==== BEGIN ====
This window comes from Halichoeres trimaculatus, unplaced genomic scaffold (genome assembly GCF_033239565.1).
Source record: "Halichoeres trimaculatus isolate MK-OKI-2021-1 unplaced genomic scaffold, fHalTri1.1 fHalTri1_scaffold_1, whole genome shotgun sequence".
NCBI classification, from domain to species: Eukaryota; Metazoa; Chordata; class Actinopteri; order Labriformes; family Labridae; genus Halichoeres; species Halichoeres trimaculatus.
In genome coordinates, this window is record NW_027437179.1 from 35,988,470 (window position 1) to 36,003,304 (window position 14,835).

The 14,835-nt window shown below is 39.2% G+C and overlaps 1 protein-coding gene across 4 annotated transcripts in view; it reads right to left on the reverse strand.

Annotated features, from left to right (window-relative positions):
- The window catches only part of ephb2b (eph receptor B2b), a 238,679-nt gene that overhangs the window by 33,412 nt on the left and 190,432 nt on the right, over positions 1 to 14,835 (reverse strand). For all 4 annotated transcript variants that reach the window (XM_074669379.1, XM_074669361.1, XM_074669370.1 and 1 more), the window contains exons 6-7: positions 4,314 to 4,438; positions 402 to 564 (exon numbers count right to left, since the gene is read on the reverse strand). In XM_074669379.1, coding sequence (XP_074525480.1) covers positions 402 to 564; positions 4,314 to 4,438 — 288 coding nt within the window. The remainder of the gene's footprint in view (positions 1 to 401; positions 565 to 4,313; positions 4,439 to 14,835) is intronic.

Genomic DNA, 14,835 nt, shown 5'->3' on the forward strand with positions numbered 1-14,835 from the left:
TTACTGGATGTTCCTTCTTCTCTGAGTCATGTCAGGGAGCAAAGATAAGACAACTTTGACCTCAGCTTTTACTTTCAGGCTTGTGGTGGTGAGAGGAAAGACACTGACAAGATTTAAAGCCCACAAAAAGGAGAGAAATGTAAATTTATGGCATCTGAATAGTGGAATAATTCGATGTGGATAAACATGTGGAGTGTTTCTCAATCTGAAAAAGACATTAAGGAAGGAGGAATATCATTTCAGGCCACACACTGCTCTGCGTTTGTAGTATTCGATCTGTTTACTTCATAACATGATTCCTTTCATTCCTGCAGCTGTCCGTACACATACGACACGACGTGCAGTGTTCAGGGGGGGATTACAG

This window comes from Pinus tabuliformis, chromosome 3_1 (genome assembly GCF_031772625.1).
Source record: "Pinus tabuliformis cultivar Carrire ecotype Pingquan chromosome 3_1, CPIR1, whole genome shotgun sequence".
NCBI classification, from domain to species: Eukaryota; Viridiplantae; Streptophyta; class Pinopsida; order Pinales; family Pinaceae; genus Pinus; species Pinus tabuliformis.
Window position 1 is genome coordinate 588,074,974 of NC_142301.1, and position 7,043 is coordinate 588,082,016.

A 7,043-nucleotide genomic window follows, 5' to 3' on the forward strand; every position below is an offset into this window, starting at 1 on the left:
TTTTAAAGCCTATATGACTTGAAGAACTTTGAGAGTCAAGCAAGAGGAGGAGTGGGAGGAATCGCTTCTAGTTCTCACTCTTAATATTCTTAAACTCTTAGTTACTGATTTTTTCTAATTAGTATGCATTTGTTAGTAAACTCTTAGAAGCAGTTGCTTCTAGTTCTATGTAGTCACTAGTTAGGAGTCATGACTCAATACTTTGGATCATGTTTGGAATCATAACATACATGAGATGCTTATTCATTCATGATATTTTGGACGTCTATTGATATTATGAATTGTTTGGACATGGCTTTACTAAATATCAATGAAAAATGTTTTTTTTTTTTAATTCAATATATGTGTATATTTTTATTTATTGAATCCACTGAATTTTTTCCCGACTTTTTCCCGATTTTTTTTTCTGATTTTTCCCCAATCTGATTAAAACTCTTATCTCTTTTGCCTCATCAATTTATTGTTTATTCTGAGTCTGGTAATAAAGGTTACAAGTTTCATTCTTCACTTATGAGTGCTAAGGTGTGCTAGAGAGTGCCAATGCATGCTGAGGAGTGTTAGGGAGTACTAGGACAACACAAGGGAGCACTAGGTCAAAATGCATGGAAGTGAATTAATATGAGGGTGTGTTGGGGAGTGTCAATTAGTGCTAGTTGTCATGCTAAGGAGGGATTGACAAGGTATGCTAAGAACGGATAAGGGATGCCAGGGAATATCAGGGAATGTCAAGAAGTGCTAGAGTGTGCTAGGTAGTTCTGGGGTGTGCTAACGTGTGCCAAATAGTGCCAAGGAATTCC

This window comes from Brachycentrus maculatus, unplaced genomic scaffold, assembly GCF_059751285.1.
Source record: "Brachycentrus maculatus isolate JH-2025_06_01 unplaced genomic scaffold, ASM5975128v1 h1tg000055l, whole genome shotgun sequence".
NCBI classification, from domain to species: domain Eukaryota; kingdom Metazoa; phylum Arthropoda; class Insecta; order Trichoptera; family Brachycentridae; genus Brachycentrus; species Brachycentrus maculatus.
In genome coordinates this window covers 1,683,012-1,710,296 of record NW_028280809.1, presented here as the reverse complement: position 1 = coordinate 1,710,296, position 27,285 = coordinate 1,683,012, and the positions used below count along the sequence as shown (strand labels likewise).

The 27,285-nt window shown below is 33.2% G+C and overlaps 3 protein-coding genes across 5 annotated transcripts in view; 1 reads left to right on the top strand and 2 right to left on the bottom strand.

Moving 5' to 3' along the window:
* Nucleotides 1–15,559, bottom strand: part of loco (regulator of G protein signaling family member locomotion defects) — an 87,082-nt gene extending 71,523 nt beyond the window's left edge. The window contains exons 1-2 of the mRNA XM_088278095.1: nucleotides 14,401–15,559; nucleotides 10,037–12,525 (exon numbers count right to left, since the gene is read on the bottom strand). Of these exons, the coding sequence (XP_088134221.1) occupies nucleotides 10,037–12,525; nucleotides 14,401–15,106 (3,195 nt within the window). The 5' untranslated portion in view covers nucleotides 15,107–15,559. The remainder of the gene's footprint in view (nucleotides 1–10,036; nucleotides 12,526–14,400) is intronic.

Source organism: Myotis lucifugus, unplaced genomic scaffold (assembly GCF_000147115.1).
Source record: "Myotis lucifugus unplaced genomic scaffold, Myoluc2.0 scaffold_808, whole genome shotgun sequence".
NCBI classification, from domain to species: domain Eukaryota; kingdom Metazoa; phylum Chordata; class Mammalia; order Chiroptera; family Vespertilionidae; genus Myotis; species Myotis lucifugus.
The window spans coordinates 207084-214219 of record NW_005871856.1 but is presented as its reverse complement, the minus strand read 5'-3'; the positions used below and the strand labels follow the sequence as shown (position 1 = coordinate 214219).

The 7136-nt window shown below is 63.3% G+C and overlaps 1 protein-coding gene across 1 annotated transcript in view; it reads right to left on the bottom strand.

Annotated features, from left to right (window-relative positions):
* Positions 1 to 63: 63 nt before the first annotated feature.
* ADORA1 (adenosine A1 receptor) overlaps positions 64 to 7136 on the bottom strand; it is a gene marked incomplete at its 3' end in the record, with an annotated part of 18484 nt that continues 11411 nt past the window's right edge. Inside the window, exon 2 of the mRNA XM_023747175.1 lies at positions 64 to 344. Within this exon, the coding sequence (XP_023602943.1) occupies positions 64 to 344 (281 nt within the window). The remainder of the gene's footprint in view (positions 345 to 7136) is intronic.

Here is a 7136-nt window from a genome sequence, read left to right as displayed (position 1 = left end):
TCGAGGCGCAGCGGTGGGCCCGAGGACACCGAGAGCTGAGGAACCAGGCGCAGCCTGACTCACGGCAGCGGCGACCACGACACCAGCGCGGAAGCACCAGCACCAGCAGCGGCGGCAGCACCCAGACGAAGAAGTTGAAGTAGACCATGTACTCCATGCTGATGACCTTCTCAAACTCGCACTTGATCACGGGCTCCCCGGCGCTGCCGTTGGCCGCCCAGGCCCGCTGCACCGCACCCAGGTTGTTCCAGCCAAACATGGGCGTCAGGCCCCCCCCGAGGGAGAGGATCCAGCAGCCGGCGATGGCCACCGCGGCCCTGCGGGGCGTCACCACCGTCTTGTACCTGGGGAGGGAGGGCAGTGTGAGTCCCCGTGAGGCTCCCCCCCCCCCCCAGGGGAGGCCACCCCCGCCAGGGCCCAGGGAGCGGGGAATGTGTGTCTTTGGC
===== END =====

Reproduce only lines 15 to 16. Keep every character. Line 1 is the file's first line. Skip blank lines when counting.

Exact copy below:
TTTTAAAGCCTATATGACTTGAAGAACTTTGAGAGTCAAGCAAGAGGAGGAGTGGGAGGAATCGCTTCTAGTTCTCACTCTTAATATTCTTAAACTCTTAGTTACTGATTTTTTCTAATTAGTATGCATTTGTTAGTAAACTCTTAGAAGCAGTTGCTTCTAGTTCTATGTAGTCACTAGTTAGGAGTCATGACTCAATACTTTGGATCATGTTTGGAATCATAACATACATGAGATGCTTATTCATTCATGATATTTTGGACGTCTATTGATATTATGAATTGTTTGGACATGGCTTTACTAAATATCAATGAAAAATGTTTTTTTTTTTTAATTCAATATATGTGTATATTTTTATTTATTGAATCCACTGAATTTTTTCCCGACTTTTTCCCGATTTTTTTTTCTGATTTTTCCCCAATCTGATTAAAACTCTTATCTCTTTTGCCTCATCAATTTATTGTTTATTCTGAGTCTGGTAATAAAGGTTACAAGTTTCATTCTTCACTTATGAGTGCTAAGGTGTGCTAGAGAGTGCCAATGCATGCTGAGGAGTGTTAGGGAGTACTAGGACAACACAAGGGAGCACTAGGTCAAAATGCATGGAAGTGAATTAATATGAGGGTGTGTTGGGGAGTGTCAATTAGTGCTAGTTGTCATGCTAAGGAGGGATTGACAAGGTATGCTAAGAACGGATAAGGGATGCCAGGGAATATCAGGGAATGTCAAGAAGTGCTAGAGTGTGCTAGGTAGTTCTGGGGTGTGCTAACGTGTGCCAAATAGTGCCAAGGAATTCC

This window comes from Brachycentrus maculatus, unplaced genomic scaffold, assembly GCF_059751285.1.